To settle or not to settle, that is the question!


More than nine out of every ten cases filed in the Ontario Superior Court of Justice are settled before going to trial. In these cases, the parties have decided that the risks and costs of a trial outweigh those of paying more or taking less than they want to put matters behind them.

Two questions about settlement will come to mind during litigation: “Should I make an offer to settle?” and “Should I accept an offer to settle?” There are no easy answers to these questions, but keep two points in mind.

First, neither you nor the other party are under any obligation to settle. The court cannot order you to settle. You are entitled to your day in court, but you will likely not recover all of your costs if successful at trial, and you may be paying a good part of the other party’s costs as well as your own if you are not.

Second, a settlement is intended to resolve all claims in dispute and bind the parties forever. A settlement may be turned into a court order and enforced if its terms are not fulfilled, and you can be held to what turns out to be a bad deal.

Offers to settle in actions before the Superior Court are governed by Rule 49 of the Rules of Civil Procedure. A party can serve an offer to settle on any other party at any time up until the court gives its decision at trial. While binding offers can be communicated in writing as informally as a short text message, most will be written in a court form to ensure that the terms of settlement are clear. They will also generally be made on a “without prejudice” basis, in which the party making it is not admitting any liability or withdrawing any claims or defences by making the offer. Offers to settle are confidential and cannot be referred to in any pleadings or in court until after judgment is given at trial.

An offer to settle can be open for acceptance for any time limit and can be revoked even before that time limit expires. If you reject an offer that remains open after you reject it, you can make a counteroffer or even accept the original offer later, provided it has not already been revoked.


Once a party accepts an offer to settle, the lawyers will often draft two documents: a Minutes of Settlement and Full and Final Mutual Release.

The Minutes of Settlement will generally be written in a format similar to a court order, making provisions for payment, transfer of property, any other obligations, and legal costs. Most parties will agree to cover their own legal costs, but one party may agree to contribute to the other’s costs.

The Full and Final Mutual Release will release both parties from all past, present and future claims arising out of the litigation, whether or not they have arisen or are known to exist at the time. This is especially important in personal injury or property damage In which it may not be known for a long time, if ever, if damages will arise because of unknown complications from injuries or defects in property. The release will also not acknowledge liability and will be a complete defence in court against any future claims arising from the same issues in the litigation.

Once all parties have signed both the Minutes and Release, the action may be dismissed on consent. If there is a confidentiality agreement in the Minutes and/or Release, the terms of the settlement will be kept confidential and not appear in the final order dismissing the action. If there is not, the terms of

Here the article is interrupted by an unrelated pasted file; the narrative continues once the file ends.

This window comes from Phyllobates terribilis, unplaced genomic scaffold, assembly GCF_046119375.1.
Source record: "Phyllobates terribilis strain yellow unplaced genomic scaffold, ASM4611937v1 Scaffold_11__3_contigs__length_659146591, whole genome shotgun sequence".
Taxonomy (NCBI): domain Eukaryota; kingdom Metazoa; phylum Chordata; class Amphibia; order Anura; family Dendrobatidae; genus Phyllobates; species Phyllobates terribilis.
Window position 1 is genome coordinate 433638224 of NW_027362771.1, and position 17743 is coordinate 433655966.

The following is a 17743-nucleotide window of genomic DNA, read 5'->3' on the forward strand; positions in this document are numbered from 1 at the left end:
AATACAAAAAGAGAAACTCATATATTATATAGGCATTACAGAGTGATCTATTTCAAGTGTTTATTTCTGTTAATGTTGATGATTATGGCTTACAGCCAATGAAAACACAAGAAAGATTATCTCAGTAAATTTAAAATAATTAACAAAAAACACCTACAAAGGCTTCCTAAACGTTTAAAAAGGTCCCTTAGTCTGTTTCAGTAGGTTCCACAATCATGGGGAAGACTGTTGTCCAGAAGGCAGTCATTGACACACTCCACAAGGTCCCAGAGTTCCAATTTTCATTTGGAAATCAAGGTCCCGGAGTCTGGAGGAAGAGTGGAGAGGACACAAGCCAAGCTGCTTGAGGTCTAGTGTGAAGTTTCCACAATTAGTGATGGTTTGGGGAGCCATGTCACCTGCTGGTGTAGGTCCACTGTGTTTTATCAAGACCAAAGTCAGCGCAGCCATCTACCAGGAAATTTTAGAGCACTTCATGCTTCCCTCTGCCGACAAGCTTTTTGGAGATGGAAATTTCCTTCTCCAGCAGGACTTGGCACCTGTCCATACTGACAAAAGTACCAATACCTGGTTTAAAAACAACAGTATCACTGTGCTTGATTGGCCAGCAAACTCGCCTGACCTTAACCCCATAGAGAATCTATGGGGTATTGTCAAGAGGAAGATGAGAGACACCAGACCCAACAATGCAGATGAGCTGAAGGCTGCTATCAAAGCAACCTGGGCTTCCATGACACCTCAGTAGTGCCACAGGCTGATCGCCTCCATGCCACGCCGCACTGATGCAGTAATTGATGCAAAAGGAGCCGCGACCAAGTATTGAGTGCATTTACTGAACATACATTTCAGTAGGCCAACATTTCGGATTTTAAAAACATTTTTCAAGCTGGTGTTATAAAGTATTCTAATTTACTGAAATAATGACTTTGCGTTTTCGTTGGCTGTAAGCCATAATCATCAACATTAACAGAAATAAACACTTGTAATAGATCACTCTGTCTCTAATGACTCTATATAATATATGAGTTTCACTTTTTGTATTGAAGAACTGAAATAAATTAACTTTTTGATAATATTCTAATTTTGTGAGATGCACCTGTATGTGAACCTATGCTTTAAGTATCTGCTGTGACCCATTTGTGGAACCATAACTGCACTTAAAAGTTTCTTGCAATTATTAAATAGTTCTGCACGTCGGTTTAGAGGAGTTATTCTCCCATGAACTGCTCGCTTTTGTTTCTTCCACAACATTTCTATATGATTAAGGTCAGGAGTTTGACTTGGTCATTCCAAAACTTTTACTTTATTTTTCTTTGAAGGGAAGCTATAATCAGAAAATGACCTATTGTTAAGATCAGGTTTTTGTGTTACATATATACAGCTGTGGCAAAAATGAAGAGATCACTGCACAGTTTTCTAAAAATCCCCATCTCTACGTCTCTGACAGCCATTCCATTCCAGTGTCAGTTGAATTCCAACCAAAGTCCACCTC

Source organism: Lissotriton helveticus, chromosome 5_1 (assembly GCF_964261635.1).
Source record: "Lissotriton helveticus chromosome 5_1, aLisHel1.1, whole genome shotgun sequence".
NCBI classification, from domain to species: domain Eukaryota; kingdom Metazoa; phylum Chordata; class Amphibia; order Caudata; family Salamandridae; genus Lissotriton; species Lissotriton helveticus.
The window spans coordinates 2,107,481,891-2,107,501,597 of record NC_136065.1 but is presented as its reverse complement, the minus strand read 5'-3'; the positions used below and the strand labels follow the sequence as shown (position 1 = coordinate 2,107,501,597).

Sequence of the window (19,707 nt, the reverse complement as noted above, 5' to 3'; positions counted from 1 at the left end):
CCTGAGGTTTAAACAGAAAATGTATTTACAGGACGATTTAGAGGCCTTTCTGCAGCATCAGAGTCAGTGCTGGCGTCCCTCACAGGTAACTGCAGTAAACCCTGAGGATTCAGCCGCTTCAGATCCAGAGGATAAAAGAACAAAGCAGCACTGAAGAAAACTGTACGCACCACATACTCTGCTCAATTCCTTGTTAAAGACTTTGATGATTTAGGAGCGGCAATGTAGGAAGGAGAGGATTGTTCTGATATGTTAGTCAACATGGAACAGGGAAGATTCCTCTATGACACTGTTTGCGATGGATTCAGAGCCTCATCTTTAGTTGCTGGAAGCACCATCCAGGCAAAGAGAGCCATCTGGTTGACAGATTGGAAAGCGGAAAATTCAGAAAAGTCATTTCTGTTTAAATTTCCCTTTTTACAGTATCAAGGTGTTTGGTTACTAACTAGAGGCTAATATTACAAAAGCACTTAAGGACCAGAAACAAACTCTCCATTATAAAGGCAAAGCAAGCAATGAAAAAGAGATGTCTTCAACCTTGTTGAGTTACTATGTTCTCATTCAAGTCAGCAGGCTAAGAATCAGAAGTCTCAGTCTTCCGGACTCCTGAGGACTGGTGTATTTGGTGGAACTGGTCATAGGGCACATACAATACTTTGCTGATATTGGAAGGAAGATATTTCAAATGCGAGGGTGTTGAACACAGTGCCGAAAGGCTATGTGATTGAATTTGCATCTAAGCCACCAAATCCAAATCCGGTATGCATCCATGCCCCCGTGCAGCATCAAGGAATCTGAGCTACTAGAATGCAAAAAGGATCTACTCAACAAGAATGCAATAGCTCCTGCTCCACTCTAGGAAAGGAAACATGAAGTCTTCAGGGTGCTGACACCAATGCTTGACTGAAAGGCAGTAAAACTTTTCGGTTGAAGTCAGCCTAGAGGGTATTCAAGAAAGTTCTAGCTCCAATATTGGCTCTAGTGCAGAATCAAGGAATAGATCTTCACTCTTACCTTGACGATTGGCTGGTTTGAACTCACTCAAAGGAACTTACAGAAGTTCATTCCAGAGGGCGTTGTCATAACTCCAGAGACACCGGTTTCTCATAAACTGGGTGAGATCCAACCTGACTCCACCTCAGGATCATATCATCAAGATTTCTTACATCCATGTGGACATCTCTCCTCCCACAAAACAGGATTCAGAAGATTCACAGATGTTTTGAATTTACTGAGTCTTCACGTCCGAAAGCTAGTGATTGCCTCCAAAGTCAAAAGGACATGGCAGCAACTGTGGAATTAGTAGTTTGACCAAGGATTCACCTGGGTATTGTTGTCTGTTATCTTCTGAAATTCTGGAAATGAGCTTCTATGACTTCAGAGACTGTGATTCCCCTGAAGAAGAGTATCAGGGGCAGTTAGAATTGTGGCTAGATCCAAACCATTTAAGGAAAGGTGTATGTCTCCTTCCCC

settlement may be turned into an order on consent which appears in the public court record. Many settlements in cases involving sensitive financial, business or personal information will often contain a confidentiality clause.


Rejecting an offer may spur a round of offers and counteroffers leading to settlement especially as a case gets closer to trial and the parties have a good sense of the evidence, the strength and weaknesses exposed, and the legal costs and risks involved in going to trial.

If the case goes to trial, however, offers to settle will affect how the court awards costs.

A plaintiff who has made an offer to settle that has not been revoked or expired who makes an offer ($300,000, for example) equal to or better than the judgment at trial ($400,000) is entitled to partial indemnity costs (usually about 60-65%) up to the date of the offer to settle and substantiai indemnity (usually 80-85%) after that date. An offer to settle for

A defendant who has made an offer to settle that has not been revoked or expired ($300,000) and which is equal to or worse than the judgment at trial ($200,000) would be entitled to partial indemnity costs after the date of the offer.


The key to a good settlement is to leave both sides satisfied that they have gotten as much as they could get and given up as much as they could give. Many financial and personal variables go into making, accepting or rejecting an offer to settle and while previous cases can give a guideline to what a court may award at trial, no two cases are exactly alike. The lawyers at Alemi Law Group can advise you on your options and expectations for settlement or trial of your case.

Disclaimer: To the full extent permitted by law, Alemi Law Group does not make any warranties, conditions, representations of any kind as to the accuracy of this publication and other contents on this website. Accessing or using this website does not form a lawyer-client relationship. Individuals and companies do not become clients of Alemi Law Group and/or its lawyers until such time as Alemi Law Group accepts to represent and that it is confirmed in a formal retainer agreement outlining the exact nature of the legal relationship.

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